Naked Boys Singing is a boozy, bawdy evening of ogling buff boys with their balls swinging in the breeze
By Seth Kubersky
Feb 12, 2016
We live in a world of lies, bombarded daily by half-truths, obfuscations and outright falsehoods from promoters and politicians. So let’s get erect and give a standing ovation to Naked Boys Singing for earning the “truth in advertising” award. This spirited musical revue may not have any dialogue, characters or plot, but it’s got more exposed penises than a half-dozen productions of Equus. Which just goes to show how far our city has evolved: Back in 2000, a lone Naked Guy at the Orlando Fringe faced threats of arrest, but in 2016 seven nude dudes can strut on the Footlight stage for five weekends and no one blinks an eye.
A long-running hit in New York, NBS comes to Orlando courtesy of producer-director Tim Evanicki, who recently took the reins of the Parliament House’s Footlight Theatre. Under former artistic directors Michael Wanzie and David Lee, Footlight hosted not only PH’s popular drag shows, but legit dramas and comedies that drew audiences of every orientation. That leaves Evanicki some big shoes to fill in his new role, as he graciously acknowledged at the packed press preview.
“I am loving this job,” Evanicki told me in an interview after opening night. “Parliament House is an LGBT resort that caters to everyone. I’d like the programming in the theater to reflect that. We will be bringing in more book musicals and big names that appeal to all walks of life.”
Evanicki first saw Naked Boys Singing at NYC’s Actors Playhouse in 2004 and made it his top priority upon becoming PH’s new artistic director. “I wanted to make sure we kicked it off with something that would put the Footlight Theatre on the map,” he said. “I also wanted to pick a show that would cater to and attract more than just the LGBT community.” Of course, assembling a show where the cast is unclothed nearly the entire time required some adjustments. “Singing auditions were fully clothed, but the dance callback was done nude,” Evanicki recalled. “It was funny, because we have union performers, and the union required us to have a monitor from Actors’ Equity audit the audition process. Poor Doug Truelsen.” The early rehearsals were done dressed, but drawers were dropped once Pete Simpson’s choreography – which puts a floppy twist on the classic chorus kickline – was complete. “I left it up to the boys as to when they felt comfortable rehearsing nude,” said Evanicki. “We had 12 total rehearsals, and they were nude on day seven.”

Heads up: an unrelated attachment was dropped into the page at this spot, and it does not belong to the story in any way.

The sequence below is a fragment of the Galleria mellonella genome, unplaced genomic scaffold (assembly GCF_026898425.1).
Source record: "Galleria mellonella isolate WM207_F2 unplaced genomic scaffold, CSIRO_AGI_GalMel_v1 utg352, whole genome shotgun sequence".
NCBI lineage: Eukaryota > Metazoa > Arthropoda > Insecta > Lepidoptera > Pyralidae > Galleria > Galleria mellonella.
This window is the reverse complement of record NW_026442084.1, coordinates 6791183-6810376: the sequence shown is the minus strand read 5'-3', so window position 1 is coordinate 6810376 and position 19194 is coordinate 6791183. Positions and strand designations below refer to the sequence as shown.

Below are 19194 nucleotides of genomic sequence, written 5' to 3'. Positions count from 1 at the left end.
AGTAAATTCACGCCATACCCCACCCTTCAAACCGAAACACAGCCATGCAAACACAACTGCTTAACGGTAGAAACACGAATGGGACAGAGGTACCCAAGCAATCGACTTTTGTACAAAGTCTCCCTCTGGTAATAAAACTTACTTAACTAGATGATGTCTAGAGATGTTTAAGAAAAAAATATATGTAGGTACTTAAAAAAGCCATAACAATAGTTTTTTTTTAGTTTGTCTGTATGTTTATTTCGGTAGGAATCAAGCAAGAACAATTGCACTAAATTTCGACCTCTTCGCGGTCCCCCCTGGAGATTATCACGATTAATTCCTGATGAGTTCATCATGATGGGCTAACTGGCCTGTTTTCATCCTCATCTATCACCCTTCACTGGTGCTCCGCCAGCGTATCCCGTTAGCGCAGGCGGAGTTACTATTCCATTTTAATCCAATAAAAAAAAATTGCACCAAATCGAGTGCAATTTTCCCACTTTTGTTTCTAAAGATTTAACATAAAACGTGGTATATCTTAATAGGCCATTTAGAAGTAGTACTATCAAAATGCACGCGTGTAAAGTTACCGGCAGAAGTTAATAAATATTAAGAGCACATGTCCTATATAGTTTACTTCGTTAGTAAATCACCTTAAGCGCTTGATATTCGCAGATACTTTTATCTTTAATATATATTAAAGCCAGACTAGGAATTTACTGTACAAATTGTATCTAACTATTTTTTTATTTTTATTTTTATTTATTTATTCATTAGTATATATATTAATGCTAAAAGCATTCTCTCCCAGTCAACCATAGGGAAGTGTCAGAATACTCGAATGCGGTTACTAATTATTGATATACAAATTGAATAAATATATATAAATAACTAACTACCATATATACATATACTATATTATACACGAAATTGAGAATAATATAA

It’s one thing to hoot and holler at a stage of stripped strangers, but I found the show a tad awkward to watch (at least at first) because I know some of the cast. For example, I’ve been friends with Joshua Roth since we worked on Tod Kimbro’s 2011 Fringe musical Suckers, but I’ve never seen him as exposed as during his “Perky Little Porn Star” number. “There is nothing that truly prepares you for 90 minutes of nudity; you kind of just have to jump into the deep end headfirst and with a smile on your face,” Roth told me. A theme-park performer by day, Roth’s NBS role has let him “step way out of my comfort zone, as well as become more comfortable with myself, my peers and also complete strangers.” Of course, you can’t do a nude musical without some unintended side effects: “I have been working a lot with aerial silks lately, and I have a pretty bad bruise on my upper left thigh … pretty much my groin area. I pulled Pete (our choreographer) into the dressing room, and without even thinking about it pulled down my pants and showed him the bruise. It wasn’t even until about five minutes after he left the dressing room that he realized that I had just whipped it all out for him and he didn’t even notice or care … and neither did I.”
So after all that, how is the show? As I said above, if you are interested in story or deep meaning, better move along: There’s a nod to nakedness as a metaphor for emotional vulnerability and a maudlin song about a dead lover, but otherwise the mood is kept light and campy. The performers are all solid (ahem), especially Kevin Kelly, who wears Liza well in the Fosse-flavored “Entertainer,” but the majority of the music is simply unmemorable. With a baker’s dozen of credited writers (including Bruce Vilanch), it’s a clear case of too many cooks muddling the man-chowder, and musical director John T. Gardner’s keyboard often drowned out the unamplified singers. As a hetero male, I didn’t identify with some of the topics (like gym addiction), though it appears sung schlong synonyms make everyone’s inner 12-year-old snicker, gay or straight. But if a boozy, bawdy evening of ogling buff boys with their balls swinging in the breeze sounds like ideal entertainment, better buy your seats now; Naked Boys Singing looks to be the hardest ticket of this theater season.